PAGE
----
Saturday, 27 November 2021

Storms Of Lazarus by Karen Kincy


Storms Of Lazarus (Shadows of Asphodel #2) by Karen Kincy
Self published in July 2014.

How I got this book:
Bought the ebook from Amazon

My rating: 4 of 5 stars


1913. Christmas Eve. Ardis hardly expects a quiet holiday with Wendel, between fleeing Constantinople and hiding from an ancient society of assassins. And they owe a debt to a certain archmage.

In Königsberg, Prussia, they work with Konstantin on the next evolution of Project Lazarus. Wendel once called Königsberg home, the city now besieged by the Russians and their clockwork engines of war. This may be Wendel’s last chance to save his family and find redemption, but he’s tormented by nightmares and tempted by laudanum. Ardis fears her love isn’t enough to save Wendel. Her hands are full working as a mercenary, and she’s terrified to tell him a secret of her own. Will they—and their love—survive the storms of war?

Storms of Lazarus is a fast-burn fantasy romance novel with lush worldbuilding and gritty fight scenes. Perfect for fans of enemies to lovers, secret royalty, and tortured bad boys who might not be redeemable.

Storms Of Lazarus is the sequel to Shadows Of Asphodel, a dieselpunk fantasy novel I read back in 2016 and absolutely adored. I amazed myself realising just how many years had passed between my reading the first and second novels. All credit is due to Karen Kincy's atmospheric and memorable writing that I had no problem picking up on the storyline and characters without having to re-read. Admittedly, Kincy does give hints, but I didn't notice any overlong reminder flashbacks. Quite to the contrary in fact because Storms Of Lazarus is a fast-paced action adventure set within the Balkan conflicts just prior to the Great War. I loved seeing how Kincy interweaves her dieselpunk magic with authentic historical fiction to create a narrative that's essentially fantasy, but felt genuine. Living in an era now when nanotechnology means tiny robots are reality, I could easily transfer my belief to the miniature clockwork marvels Kincy describes.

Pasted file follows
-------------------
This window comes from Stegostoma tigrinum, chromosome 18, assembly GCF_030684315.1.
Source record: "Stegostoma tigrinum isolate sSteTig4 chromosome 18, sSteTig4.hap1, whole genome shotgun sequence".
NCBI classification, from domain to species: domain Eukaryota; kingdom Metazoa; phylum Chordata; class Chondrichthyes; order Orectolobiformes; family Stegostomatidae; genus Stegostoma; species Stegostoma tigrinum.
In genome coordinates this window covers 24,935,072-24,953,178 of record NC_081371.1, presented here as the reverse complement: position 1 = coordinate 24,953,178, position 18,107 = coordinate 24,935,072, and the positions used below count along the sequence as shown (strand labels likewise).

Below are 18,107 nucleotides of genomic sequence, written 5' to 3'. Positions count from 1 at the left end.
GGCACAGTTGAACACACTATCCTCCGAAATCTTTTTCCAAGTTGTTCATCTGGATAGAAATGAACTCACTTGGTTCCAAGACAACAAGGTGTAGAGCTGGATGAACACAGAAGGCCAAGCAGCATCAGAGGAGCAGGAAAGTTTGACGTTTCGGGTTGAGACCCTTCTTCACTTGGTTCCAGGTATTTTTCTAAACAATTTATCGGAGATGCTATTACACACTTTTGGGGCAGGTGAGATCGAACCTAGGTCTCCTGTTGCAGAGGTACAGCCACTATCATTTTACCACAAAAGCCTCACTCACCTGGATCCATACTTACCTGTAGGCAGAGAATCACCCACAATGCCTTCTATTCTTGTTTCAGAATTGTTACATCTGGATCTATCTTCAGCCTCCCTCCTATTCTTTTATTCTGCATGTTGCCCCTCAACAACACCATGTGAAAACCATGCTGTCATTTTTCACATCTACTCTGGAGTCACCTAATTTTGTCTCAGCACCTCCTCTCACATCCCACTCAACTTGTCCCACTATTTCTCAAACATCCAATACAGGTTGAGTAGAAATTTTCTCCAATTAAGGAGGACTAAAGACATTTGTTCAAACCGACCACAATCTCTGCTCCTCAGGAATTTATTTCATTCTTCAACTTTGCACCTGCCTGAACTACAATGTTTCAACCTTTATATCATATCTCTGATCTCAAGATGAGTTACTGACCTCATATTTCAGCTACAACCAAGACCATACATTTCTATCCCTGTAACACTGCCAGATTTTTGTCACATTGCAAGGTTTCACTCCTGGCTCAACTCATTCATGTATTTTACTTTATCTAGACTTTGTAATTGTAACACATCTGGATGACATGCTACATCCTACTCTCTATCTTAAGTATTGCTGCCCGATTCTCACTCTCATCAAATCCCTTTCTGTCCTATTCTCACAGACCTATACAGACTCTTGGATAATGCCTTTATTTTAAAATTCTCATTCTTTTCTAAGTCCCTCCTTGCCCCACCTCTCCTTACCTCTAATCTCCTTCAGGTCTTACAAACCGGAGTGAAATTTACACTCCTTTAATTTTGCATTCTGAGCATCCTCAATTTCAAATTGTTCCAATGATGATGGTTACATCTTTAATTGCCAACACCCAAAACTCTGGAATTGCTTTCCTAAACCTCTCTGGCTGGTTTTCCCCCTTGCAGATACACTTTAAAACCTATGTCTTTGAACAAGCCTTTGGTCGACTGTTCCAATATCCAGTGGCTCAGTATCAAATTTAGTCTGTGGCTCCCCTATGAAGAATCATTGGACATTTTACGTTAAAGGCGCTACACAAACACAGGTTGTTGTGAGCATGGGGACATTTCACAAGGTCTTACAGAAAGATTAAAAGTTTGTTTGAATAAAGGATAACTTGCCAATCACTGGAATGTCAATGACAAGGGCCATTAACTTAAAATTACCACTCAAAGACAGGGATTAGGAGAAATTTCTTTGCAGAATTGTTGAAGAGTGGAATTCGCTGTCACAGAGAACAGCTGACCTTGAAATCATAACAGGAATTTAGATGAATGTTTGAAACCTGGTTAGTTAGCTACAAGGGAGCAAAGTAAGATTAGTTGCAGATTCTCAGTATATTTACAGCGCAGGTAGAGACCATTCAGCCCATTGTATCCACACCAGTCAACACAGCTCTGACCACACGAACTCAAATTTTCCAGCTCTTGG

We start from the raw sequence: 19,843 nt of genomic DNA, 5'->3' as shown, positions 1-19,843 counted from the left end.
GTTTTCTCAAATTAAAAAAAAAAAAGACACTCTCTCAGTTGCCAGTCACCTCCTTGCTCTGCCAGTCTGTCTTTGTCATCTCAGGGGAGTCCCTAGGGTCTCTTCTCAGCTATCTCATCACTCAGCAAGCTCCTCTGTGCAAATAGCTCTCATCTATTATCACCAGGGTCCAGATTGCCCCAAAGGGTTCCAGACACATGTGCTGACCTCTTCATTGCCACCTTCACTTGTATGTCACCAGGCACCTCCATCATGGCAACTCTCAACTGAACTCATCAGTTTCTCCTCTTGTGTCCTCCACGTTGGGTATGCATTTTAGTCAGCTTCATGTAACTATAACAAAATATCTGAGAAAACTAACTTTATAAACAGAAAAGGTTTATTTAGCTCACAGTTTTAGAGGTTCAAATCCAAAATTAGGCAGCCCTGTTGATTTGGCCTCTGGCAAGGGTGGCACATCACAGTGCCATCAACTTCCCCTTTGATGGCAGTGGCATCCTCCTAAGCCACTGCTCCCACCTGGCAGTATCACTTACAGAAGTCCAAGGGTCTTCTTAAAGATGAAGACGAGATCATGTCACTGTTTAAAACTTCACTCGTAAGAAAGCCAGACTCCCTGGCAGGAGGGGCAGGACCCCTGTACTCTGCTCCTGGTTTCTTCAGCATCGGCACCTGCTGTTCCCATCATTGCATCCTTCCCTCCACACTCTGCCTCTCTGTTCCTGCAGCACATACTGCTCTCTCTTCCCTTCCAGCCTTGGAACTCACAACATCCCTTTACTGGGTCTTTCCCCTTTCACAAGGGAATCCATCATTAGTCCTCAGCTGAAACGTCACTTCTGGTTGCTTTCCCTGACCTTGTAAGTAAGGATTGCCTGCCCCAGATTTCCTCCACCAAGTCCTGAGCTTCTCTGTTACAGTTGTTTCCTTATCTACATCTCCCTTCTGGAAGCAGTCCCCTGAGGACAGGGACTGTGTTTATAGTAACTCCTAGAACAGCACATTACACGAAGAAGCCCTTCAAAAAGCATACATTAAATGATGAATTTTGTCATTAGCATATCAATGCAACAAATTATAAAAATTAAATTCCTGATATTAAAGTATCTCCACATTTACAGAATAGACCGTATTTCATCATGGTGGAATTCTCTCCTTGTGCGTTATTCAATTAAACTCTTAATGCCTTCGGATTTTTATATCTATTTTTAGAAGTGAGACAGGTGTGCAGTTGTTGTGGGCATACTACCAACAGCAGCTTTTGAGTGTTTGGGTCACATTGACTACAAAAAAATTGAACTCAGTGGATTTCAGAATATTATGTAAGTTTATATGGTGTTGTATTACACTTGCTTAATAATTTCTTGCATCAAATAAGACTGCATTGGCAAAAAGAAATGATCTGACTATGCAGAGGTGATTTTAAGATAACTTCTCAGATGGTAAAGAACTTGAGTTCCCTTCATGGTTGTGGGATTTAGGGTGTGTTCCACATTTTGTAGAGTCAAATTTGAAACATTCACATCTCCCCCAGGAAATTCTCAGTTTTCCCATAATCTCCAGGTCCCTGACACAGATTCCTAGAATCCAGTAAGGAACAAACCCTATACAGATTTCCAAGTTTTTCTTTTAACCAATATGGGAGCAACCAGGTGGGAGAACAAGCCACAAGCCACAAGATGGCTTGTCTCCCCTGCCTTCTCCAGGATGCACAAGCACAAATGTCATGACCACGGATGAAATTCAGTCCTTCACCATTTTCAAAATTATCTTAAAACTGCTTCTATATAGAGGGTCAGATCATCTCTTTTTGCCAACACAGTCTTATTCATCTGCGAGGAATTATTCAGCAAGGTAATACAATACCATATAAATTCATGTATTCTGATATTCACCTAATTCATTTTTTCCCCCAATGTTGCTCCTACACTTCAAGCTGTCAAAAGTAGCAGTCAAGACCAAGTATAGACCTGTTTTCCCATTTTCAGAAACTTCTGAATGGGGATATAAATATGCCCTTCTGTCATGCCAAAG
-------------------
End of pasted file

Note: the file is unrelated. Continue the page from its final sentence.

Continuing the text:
At the heart of Storms Of Lazarus however is the tempestuous romance between exiled assassin Ardis and traumatised necromancer Wendel. I was delighted to still find myself captivated by their relationship - and my crush on Wendel continues unabated! Ardis makes the perfect heroine for me - capable, quick-thinking and brave, but not impervious - and I felt as though she was always Wendel's equal. Overall I wasn't quite so blown away by Storms Of Lazarus as I had been by Shadows Of Asphodel, perhaps because the concept wasn't so new and unique this time around, but I thoroughly enjoyed my time spent immersed in the Asphodel world and will no doubt buy myself the third book in the trilogy in due course.

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